There are three waste management options for trash: recycling, landfill, or incineration. Recycling is by far the best method, but it’s not perfect. Only a small amount of collected items is eligible for recycling because of moisture, food, or chemical residues. Plastic also presents a problem. Since we can’t truly recycle plastic, we downcycle it into poorer forms until It ends up in the dump.
Landfills and incineration plants offer an even worse deal for the planet. Because landfills often cover their waste, even biodegradable items can’t break down in the open air. Their decay then produces methane, a potent greenhouse gas. Incineration is flawed, too. Burning trash at waste-to-energy plants is a relatively inefficient way to create energy, and it also releases pollutants.
How Sustainable Lifestyles like Zero Waste Can Help
Zero waste living helps individuals and communities think about their household trash, where it goes, and its effect on our ecosystems. By paying attention to what we throw away, we can learn to get more out of what we already have and build ethical, eco-friendly habits.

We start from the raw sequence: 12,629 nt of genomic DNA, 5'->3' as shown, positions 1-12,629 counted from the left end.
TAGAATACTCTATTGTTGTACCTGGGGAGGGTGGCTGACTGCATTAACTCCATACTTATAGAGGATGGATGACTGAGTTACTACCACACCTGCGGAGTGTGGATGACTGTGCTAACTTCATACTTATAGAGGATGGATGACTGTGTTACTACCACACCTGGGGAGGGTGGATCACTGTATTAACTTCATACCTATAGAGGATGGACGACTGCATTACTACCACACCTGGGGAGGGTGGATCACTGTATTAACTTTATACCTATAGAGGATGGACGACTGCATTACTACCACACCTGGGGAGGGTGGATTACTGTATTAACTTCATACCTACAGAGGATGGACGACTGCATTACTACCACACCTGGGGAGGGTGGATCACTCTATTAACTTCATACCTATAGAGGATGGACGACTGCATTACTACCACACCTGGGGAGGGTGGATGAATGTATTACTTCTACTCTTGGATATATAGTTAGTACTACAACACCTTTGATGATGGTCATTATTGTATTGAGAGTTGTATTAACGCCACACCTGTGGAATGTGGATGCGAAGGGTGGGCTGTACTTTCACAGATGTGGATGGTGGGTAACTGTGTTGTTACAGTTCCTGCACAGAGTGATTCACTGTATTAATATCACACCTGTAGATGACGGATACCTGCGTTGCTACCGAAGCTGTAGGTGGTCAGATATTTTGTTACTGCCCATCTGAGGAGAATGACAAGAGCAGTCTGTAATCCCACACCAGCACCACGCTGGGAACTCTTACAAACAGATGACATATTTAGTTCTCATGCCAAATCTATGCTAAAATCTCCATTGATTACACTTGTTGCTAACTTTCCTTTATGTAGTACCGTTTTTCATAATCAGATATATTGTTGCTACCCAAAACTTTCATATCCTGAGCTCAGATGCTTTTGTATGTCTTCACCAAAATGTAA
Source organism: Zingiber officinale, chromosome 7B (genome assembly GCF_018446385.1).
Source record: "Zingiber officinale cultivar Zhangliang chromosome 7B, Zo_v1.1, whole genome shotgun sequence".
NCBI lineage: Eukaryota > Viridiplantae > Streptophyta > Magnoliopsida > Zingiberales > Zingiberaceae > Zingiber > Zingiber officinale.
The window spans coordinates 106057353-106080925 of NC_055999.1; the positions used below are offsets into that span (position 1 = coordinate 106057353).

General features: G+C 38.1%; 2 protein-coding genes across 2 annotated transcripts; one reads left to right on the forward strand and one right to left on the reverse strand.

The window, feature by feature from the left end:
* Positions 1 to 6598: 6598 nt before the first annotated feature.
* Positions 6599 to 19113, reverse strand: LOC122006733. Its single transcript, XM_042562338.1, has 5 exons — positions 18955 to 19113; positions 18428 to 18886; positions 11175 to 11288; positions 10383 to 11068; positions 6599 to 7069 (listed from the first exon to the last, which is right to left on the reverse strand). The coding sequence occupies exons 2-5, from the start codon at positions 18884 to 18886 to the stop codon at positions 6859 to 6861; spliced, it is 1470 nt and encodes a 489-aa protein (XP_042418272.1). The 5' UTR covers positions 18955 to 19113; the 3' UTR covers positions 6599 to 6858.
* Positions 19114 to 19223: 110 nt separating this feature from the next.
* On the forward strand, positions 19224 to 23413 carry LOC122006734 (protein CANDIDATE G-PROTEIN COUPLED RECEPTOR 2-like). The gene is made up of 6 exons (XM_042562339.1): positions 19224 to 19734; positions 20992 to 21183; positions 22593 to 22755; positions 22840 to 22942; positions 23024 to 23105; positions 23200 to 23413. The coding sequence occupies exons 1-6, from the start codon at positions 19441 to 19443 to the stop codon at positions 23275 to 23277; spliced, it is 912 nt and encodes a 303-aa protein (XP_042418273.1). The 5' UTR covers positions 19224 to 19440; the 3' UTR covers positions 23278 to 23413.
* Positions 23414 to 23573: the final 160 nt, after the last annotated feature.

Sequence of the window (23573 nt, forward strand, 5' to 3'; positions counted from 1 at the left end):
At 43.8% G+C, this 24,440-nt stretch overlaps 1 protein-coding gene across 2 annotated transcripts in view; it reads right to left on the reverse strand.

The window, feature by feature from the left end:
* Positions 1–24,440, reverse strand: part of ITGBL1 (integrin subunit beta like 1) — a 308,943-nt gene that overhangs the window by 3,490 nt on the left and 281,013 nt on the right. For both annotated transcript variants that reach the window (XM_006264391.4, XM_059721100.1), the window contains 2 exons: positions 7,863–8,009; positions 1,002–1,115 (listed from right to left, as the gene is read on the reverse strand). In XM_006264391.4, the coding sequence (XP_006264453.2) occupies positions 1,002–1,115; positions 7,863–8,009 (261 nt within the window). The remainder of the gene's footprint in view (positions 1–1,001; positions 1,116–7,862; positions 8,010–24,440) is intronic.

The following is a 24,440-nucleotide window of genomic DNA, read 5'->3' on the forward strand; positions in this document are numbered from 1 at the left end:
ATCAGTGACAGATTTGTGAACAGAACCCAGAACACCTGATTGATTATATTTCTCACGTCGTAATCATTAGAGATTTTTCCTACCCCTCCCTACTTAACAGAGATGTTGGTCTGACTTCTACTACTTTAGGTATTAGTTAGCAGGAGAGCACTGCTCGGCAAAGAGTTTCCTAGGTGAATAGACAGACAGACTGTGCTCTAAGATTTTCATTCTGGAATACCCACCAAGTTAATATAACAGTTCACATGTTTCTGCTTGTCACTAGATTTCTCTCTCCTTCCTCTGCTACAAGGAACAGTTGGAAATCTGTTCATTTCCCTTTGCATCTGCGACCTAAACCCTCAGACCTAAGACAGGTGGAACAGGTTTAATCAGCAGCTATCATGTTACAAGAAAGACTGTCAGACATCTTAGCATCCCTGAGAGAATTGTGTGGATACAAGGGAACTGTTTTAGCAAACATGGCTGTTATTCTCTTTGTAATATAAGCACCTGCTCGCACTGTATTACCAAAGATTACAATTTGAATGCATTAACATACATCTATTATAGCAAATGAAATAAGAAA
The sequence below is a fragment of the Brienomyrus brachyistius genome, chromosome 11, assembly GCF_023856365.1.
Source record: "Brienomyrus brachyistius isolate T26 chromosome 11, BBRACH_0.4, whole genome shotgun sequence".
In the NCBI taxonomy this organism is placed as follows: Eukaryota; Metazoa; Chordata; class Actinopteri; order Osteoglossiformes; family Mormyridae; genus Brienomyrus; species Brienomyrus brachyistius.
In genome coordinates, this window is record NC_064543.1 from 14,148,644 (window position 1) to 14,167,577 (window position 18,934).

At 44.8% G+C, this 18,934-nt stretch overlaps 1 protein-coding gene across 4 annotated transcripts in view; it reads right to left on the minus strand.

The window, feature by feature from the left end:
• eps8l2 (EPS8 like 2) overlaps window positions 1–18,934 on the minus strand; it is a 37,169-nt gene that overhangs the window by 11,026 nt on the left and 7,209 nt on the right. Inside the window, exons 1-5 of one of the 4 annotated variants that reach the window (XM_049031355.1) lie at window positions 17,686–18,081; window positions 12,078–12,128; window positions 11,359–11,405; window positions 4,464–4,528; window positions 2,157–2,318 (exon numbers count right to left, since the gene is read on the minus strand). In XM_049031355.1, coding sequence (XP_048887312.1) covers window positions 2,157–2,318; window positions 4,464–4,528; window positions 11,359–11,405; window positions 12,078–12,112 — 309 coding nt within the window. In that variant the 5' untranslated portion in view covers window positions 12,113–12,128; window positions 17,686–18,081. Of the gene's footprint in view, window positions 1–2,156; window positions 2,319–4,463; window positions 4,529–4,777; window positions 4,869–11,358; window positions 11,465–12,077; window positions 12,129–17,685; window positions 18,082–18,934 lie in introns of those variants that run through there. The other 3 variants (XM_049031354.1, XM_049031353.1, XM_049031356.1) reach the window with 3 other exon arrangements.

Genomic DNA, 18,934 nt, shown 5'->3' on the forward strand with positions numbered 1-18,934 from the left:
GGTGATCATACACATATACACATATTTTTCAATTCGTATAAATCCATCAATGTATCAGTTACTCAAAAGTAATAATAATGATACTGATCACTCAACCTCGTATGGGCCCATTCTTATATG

The best way to start a zero waste journey is to take a trash audit. Note everything that goes in the garbage for a week and look for patterns. Are plastic dinnerware, beauty product bottles, or takeout containers repeat offenders? Pinpoint the areas where you waste the most and consider what lifestyle changes you can make that will have the biggest impact.
Principles of a Zero Waste Home
The 5 Rs of zero waste are a good beginner’s guide to cutting down on trash in many aspects of life. Simply follow the steps, here listed in order of importance, to rethink and revise your choices for a healthier earth:
Start by saying no to things you don’t need, such as plastic bags at the supermarket, straws in drinks, or promotional freebies like pens and stress balls. Refusing also means checking for harmful chemicals or excessive packaging before you buy. Instead, choose eco-conscious alternatives like natural cleaners, bulk foods, and other zero waste products.